written by reader Buying physical Gold. Where or who to buy from? 1 oz. coins vs 1 oz. bars?

By jbnaples, July 22, 2017

I’d like to allocate about 20% ($10,000) currently, of my investments in physical gold.
Can some of my friendly Gumshoe Irregulars share with me the best way to buy and eventually sell my physical gold? Where or who from and to?
1 oz. coins or 1 oz. bars? Does it really matter if you’re not buying collectible coins?
American vs Canadian?
Thanks in advance for any wisdom you care to share. JB

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Travis Johnson, Stock Gumshoe
July 25, 2017 8:53 am

I personally like buying official US and Canadian coins, since those are typically sold at a low premium and are well-recognized. I tend to use APMEX as my online dealer, their prices are good and I’ve found them to be reputable and have good customer service, but I’m sure there are lots of good dealers out there. It does not necessarily matter if you’re not buying collectibles, but if you’re talking about coins that cost $1,200-$1,300 apiece I don’t think it’s worthwhile to save $20-50 by buying an unknown and uncrecognized coin that might be harder to sell — the easiest standard one-ounce bullion coins to sell are American Eagles, Canadian Maple Leafs, South African Krugerrands, Austrian Philarmonics and maybe the British Britannias.

I do also like some of the “pretty” coins and special editions, so I like the ultra high relief coins from the US mint that come out every couple years, and I like the “five 9s” Call of the Wild coins from Canada that come sealed in assay cards (being 99.999% pure instead of 99.99%, which is a bit of a gimmick but still generates investor interest), but those will all cost a bit more than a standard coin and the collector value in the future is uncertain.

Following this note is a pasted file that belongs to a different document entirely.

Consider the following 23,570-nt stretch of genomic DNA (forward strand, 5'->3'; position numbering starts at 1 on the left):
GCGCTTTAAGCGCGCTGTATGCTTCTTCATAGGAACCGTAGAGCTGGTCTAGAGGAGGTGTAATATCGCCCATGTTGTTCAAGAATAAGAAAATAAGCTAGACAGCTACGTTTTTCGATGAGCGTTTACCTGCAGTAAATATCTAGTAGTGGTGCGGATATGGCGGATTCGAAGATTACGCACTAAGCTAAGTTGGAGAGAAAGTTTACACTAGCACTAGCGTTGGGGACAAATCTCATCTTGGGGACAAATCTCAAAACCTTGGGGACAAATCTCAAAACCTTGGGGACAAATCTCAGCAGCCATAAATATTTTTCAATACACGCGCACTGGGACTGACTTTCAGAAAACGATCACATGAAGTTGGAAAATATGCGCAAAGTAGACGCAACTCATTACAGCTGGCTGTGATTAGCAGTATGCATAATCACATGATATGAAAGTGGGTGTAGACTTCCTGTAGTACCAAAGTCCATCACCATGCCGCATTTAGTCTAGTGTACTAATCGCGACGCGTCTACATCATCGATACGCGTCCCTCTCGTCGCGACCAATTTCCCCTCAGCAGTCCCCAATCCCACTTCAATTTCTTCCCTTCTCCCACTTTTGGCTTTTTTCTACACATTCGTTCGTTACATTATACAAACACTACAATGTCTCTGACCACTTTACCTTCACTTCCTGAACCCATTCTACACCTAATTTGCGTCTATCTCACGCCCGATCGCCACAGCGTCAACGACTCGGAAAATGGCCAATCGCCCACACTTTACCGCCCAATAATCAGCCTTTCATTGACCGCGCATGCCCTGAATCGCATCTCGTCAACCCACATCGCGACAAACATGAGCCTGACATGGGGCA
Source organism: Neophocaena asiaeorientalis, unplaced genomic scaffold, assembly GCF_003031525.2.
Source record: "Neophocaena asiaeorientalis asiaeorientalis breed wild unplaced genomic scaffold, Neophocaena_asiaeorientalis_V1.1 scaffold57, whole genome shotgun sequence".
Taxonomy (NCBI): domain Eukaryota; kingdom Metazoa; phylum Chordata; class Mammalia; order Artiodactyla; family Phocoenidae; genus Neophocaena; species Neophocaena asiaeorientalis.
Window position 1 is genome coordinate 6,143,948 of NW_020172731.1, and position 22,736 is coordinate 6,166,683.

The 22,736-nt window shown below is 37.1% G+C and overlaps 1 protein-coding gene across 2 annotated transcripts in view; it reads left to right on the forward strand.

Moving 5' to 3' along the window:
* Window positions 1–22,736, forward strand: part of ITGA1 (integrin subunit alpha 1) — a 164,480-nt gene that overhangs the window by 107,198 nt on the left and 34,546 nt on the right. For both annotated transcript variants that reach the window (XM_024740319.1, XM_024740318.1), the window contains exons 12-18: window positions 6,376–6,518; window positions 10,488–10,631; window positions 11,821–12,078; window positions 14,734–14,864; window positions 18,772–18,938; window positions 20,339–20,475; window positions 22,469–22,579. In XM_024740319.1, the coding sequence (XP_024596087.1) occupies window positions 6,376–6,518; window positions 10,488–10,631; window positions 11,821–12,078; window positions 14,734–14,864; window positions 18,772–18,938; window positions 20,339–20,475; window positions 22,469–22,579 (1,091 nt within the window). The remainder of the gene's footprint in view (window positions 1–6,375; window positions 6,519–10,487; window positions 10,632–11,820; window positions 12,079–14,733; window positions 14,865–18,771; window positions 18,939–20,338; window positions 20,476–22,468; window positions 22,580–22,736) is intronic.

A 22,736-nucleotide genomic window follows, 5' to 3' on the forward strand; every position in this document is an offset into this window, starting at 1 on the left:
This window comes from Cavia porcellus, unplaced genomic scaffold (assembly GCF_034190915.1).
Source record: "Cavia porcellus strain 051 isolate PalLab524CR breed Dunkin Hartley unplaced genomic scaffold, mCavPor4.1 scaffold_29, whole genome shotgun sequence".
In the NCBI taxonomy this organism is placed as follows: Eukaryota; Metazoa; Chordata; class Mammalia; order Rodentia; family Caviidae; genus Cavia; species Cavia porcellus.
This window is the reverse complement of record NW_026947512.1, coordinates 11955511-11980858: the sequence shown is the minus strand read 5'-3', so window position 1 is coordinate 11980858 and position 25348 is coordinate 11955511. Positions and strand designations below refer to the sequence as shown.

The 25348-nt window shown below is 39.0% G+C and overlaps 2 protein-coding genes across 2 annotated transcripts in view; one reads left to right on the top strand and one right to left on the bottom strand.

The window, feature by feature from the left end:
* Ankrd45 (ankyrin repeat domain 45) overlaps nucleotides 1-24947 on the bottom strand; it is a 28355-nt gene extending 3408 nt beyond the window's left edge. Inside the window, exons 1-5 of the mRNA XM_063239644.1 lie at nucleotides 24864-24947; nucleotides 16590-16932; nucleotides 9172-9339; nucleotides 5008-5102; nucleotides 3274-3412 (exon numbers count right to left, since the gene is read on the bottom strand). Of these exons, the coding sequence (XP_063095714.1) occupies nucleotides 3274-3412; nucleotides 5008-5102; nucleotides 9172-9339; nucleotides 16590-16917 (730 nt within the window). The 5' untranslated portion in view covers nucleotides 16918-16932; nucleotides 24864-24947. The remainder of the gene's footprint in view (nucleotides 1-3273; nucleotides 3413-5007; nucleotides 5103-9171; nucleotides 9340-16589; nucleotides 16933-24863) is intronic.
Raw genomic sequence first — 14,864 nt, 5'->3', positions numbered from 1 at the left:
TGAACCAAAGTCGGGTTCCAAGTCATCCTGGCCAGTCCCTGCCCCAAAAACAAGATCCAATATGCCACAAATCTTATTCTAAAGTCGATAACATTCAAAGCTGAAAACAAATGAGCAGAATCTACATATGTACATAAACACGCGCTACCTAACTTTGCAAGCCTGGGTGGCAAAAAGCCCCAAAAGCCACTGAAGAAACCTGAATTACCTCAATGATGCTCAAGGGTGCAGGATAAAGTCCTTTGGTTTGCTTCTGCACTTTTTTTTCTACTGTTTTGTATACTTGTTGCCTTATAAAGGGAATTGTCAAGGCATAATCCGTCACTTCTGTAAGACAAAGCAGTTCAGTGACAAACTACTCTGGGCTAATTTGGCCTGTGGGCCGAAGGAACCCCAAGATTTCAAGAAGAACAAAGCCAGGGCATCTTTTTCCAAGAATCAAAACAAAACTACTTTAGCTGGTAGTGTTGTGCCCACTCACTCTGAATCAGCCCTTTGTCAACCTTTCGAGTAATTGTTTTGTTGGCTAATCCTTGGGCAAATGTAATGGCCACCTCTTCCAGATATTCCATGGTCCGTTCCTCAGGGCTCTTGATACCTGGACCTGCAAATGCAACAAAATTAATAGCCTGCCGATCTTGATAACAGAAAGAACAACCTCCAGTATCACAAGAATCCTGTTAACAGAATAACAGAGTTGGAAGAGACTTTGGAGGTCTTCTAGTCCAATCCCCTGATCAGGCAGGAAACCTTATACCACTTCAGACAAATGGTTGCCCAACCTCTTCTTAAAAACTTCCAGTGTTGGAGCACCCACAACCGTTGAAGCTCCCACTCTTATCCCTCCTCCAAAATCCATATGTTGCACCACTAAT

Most good dealers will give you both their buy and their sell price, so you can get an idea of the friction — right now, for example, APMEX notes on their website that the price to buy a 2017 1 oz gold American Eagle BU (brilliant uncirculated) is $1,325, but the price they would pay to buy that coin is $1,263. That doesn’t mean they’ll definitely buy your coin or that this price is promised to everyone, from what I can tell, but it gives you some idea of the bid/ask ratio for gold coins. Local coin dealers are a dying breed, in my experience, so it’s good to find some mail order/online shops that you trust — and you’re wise to think in advance about how and to whom you might sell those coins in the future, folks often ignore that crucial part of the transaction (even if you don’t ever plan to sell your coins, do have some notion of how you would if you had to do so tomorrow).

And, of course, if you buy coins to hold yourself you have to somehow store them — which may incur costs and/or risks.

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